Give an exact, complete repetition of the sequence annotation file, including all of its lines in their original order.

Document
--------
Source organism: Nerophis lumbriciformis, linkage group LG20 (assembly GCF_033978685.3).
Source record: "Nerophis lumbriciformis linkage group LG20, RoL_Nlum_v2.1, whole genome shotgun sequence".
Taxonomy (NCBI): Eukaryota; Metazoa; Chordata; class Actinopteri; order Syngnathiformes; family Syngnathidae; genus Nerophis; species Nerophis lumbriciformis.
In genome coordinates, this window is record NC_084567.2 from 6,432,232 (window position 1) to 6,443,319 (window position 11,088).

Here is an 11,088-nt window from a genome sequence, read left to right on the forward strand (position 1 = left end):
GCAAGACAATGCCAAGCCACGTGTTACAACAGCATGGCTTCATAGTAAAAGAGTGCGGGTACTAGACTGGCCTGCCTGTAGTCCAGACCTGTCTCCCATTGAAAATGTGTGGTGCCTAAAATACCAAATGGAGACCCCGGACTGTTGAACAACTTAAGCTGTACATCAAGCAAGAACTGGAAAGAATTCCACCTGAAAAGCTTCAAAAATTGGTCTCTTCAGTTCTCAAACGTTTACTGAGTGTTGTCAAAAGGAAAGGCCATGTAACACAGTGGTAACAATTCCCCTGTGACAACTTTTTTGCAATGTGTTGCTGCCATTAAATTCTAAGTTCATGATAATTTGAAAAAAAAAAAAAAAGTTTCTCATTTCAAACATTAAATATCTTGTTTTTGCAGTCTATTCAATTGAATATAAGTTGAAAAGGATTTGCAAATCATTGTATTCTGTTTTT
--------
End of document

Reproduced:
Source organism: Nerophis lumbriciformis, linkage group LG20 (assembly GCF_033978685.3).
Source record: "Nerophis lumbriciformis linkage group LG20, RoL_Nlum_v2.1, whole genome shotgun sequence".
Taxonomy (NCBI): Eukaryota; Metazoa; Chordata; class Actinopteri; order Syngnathiformes; family Syngnathidae; genus Nerophis; species Nerophis lumbriciformis.
In genome coordinates, this window is record NC_084567.2 from 6,432,232 (window position 1) to 6,443,319 (window position 11,088).

Here is an 11,088-nt window from a genome sequence, read left to right on the forward strand (position 1 = left end):
GCAAGACAATGCCAAGCCACGTGTTACAACAGCATGGCTTCATAGTAAAAGAGTGCGGGTACTAGACTGGCCTGCCTGTAGTCCAGACCTGTCTCCCATTGAAAATGTGTGGTGCCTAAAATACCAAATGGAGACCCCGGACTGTTGAACAACTTAAGCTGTACATCAAGCAAGAACTGGAAAGAATTCCACCTGAAAAGCTTCAAAAATTGGTCTCTTCAGTTCTCAAACGTTTACTGAGTGTTGTCAAAAGGAAAGGCCATGTAACACAGTGGTAACAATTCCCCTGTGACAACTTTTTTGCAATGTGTTGCTGCCATTAAATTCTAAGTTCATGATAATTTGAAAAAAAAAAAAAAAGTTTCTCATTTCAAACATTAAATATCTTGTTTTTGCAGTCTATTCAATTGAATATAAGTTGAAAAGGATTTGCAAATCATTGTATTCTGTTTTT